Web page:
meh, someone someday will figure it out :)
as for now I just assume gigantic bore, tons of porting, more porting, seems to be the best combination


Edited by Eskimo, 06 November 2013 - 12:54 PM.

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#17 R2Ranger

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Posted 10 November 2013 - 03:29 AM

So have you done any barrel testing yet?  Indoor or outdoor?  If this test is to be relevant to paintball ... the testing parameters might be outdoor and db levels be measured from an average target distance.


Edited by R2Ranger, 10 November 2013 - 11:00 AM.


#18 FreeEnterprise

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Posted 19 November 2013 - 02:46 PM

I did some testing a few weeks ago, but wasn't impressed... They were all VERY similar in sound output, (I had the spl tester about 5 feet from the barrel and slightly to the side). I was also learning how my spl tester worked, and it didn't seem that great... It would show the spikes, but I thought you would see a noticable difference between barrels, and you didn't...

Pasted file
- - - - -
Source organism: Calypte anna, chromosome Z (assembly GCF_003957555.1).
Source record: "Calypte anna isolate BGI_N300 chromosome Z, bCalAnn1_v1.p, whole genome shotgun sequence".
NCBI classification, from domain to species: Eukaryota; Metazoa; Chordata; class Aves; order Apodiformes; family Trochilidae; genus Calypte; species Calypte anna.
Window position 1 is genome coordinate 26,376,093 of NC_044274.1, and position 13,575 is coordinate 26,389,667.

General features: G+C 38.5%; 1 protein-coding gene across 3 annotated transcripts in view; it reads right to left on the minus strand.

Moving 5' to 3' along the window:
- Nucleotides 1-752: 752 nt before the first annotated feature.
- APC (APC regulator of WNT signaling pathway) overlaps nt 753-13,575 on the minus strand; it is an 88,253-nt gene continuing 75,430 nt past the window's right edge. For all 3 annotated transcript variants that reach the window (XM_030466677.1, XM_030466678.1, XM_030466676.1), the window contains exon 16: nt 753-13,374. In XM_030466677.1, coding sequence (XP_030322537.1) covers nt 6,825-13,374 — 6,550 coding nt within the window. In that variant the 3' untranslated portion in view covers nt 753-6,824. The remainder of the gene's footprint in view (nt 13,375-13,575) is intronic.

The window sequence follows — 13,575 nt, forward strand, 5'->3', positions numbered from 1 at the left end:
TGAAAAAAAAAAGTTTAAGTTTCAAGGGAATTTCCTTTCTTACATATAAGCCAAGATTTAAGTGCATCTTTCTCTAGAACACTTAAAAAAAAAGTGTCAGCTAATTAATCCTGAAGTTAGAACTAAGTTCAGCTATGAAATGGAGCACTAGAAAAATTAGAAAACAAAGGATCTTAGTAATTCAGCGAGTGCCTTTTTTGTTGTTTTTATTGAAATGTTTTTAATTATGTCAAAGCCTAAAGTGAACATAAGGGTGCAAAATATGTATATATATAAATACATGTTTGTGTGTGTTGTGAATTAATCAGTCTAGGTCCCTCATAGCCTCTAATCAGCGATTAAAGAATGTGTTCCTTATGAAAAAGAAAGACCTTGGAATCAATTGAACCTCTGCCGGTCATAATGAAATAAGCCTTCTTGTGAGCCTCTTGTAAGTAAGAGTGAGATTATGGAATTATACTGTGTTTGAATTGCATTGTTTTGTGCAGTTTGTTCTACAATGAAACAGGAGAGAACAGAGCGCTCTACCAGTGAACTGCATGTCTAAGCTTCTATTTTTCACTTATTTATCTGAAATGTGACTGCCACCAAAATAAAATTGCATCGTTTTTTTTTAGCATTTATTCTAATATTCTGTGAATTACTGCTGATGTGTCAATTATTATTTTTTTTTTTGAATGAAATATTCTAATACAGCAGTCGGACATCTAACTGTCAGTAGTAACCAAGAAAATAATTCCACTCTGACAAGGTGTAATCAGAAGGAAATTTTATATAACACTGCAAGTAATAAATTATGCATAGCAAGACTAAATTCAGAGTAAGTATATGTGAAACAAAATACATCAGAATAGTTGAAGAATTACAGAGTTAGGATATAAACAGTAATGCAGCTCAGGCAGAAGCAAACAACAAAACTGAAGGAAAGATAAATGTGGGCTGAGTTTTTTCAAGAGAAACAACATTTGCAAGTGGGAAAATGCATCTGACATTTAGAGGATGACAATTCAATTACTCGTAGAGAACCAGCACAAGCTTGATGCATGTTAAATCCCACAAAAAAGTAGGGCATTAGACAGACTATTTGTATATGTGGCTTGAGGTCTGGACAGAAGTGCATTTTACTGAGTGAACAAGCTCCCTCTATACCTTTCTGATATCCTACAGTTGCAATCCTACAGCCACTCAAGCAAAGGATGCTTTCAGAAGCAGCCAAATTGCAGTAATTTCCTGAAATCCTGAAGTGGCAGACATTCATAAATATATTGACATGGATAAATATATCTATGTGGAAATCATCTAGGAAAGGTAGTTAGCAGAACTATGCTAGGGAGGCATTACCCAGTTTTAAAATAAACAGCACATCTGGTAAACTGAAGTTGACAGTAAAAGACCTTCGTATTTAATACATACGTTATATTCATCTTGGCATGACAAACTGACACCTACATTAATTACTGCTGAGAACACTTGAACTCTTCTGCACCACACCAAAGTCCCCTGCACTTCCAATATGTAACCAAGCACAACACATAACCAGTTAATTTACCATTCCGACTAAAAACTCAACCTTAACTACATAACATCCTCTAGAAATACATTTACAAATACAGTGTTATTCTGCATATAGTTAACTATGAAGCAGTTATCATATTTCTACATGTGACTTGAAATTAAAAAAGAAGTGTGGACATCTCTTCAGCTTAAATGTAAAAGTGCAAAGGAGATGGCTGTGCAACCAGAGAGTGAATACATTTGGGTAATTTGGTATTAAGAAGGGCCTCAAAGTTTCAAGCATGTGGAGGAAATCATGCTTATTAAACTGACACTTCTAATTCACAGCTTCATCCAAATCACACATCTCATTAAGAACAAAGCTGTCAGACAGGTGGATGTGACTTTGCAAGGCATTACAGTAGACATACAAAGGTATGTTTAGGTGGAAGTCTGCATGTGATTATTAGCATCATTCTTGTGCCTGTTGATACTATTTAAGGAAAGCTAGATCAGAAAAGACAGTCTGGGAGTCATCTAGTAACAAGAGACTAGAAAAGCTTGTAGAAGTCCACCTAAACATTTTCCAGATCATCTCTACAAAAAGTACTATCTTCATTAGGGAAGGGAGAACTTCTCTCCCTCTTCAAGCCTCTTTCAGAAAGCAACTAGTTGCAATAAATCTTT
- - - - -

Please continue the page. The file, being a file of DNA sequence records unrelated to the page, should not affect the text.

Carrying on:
I need to edit together some of the different stuff I did, but, I haven't been in the editing mood...


Edited by FreeEnterprise, 19 November 2013 - 02:46 PM.


#19 UV Halo

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Posted 20 November 2013 - 10:06 AM

When I relatively briefly switched my TIppmann 98 Custom to an E-Bolt setup, I disabled the blowback and it made a world of difference to the overall sound signature of the marker.

 

I mention this because I suspect that by using a blowback marker, you may be masking the actual differences of the barrels.  If it's not feasible to change markers, you could try enclosing the gun in a sound dampening box with the barrel poking out.



#20 Smoothieblit

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Posted 30 November 2013 - 08:55 PM